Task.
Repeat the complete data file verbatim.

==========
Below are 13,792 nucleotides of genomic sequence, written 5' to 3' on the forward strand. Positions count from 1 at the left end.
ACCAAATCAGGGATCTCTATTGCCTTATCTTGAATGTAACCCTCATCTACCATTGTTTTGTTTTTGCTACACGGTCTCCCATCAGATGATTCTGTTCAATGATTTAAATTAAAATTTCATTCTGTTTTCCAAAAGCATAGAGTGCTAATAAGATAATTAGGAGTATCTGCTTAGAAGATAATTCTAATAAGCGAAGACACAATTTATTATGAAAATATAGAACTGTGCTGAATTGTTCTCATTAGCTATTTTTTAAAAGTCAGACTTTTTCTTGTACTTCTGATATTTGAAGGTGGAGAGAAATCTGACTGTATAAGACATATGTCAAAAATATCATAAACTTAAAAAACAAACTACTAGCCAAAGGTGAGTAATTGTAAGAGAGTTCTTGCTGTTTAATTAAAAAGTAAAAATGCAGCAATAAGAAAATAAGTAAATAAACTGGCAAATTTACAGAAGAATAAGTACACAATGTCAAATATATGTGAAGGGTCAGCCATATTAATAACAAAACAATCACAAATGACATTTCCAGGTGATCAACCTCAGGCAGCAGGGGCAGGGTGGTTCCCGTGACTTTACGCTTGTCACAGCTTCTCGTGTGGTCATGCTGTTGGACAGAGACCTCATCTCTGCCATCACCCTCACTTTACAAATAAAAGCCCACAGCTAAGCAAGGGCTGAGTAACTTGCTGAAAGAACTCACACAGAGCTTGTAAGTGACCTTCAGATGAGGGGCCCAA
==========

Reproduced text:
Below are 13,792 nucleotides of genomic sequence, written 5' to 3' on the forward strand. Positions count from 1 at the left end.
ACCAAATCAGGGATCTCTATTGCCTTATCTTGAATGTAACCCTCATCTACCATTGTTTTGTTTTTGCTACACGGTCTCCCATCAGATGATTCTGTTCAATGATTTAAATTAAAATTTCATTCTGTTTTCCAAAAGCATAGAGTGCTAATAAGATAATTAGGAGTATCTGCTTAGAAGATAATTCTAATAAGCGAAGACACAATTTATTATGAAAATATAGAACTGTGCTGAATTGTTCTCATTAGCTATTTTTTAAAAGTCAGACTTTTTCTTGTACTTCTGATATTTGAAGGTGGAGAGAAATCTGACTGTATAAGACATATGTCAAAAATATCATAAACTTAAAAAACAAACTACTAGCCAAAGGTGAGTAATTGTAAGAGAGTTCTTGCTGTTTAATTAAAAAGTAAAAATGCAGCAATAAGAAAATAAGTAAATAAACTGGCAAATTTACAGAAGAATAAGTACACAATGTCAAATATATGTGAAGGGTCAGCCATATTAATAACAAAACAATCACAAATGACATTTCCAGGTGATCAACCTCAGGCAGCAGGGGCAGGGTGGTTCCCGTGACTTTACGCTTGTCACAGCTTCTCGTGTGGTCATGCTGTTGGACAGAGACCTCATCTCTGCCATCACCCTCACTTTACAAATAAAAGCCCACAGCTAAGCAAGGGCTGAGTAACTTGCTGAAAGAACTCACACAGAGCTTGTAAGTGACCTTCAGATGAGGGGCCCAA